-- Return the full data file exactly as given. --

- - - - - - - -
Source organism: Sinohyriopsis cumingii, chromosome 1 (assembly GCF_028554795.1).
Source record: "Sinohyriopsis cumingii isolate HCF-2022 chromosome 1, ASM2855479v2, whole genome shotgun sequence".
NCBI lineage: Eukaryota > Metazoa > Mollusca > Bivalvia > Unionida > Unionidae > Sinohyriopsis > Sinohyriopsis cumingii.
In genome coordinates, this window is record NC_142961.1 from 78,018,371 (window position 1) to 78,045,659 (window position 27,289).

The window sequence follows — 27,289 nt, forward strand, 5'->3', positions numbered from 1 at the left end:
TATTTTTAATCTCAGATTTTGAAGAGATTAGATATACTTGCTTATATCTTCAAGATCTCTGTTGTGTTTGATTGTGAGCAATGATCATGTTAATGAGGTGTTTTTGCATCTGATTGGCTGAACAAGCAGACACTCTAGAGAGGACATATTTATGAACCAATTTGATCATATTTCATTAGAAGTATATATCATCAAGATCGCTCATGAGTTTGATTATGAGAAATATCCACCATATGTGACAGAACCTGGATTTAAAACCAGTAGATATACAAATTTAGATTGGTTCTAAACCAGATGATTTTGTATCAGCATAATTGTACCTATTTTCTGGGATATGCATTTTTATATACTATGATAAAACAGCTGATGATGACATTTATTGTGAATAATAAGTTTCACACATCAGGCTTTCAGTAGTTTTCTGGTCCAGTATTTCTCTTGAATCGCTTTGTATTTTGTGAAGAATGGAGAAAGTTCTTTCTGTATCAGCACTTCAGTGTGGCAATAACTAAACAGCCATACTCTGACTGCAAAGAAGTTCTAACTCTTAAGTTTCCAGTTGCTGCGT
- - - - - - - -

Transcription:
Source organism: Sinohyriopsis cumingii, chromosome 1 (assembly GCF_028554795.1).
Source record: "Sinohyriopsis cumingii isolate HCF-2022 chromosome 1, ASM2855479v2, whole genome shotgun sequence".
NCBI lineage: Eukaryota > Metazoa > Mollusca > Bivalvia > Unionida > Unionidae > Sinohyriopsis > Sinohyriopsis cumingii.
In genome coordinates, this window is record NC_142961.1 from 78,018,371 (window position 1) to 78,045,659 (window position 27,289).

The window sequence follows — 27,289 nt, forward strand, 5'->3', positions numbered from 1 at the left end:
TATTTTTAATCTCAGATTTTGAAGAGATTAGATATACTTGCTTATATCTTCAAGATCTCTGTTGTGTTTGATTGTGAGCAATGATCATGTTAATGAGGTGTTTTTGCATCTGATTGGCTGAACAAGCAGACACTCTAGAGAGGACATATTTATGAACCAATTTGATCATATTTCATTAGAAGTATATATCATCAAGATCGCTCATGAGTTTGATTATGAGAAATATCCACCATATGTGACAGAACCTGGATTTAAAACCAGTAGATATACAAATTTAGATTGGTTCTAAACCAGATGATTTTGTATCAGCATAATTGTACCTATTTTCTGGGATATGCATTTTTATATACTATGATAAAACAGCTGATGATGACATTTATTGTGAATAATAAGTTTCACACATCAGGCTTTCAGTAGTTTTCTGGTCCAGTATTTCTCTTGAATCGCTTTGTATTTTGTGAAGAATGGAGAAAGTTCTTTCTGTATCAGCACTTCAGTGTGGCAATAACTAAACAGCCATACTCTGACTGCAAAGAAGTTCTAACTCTTAAGTTTCCAGTTGCTGCGT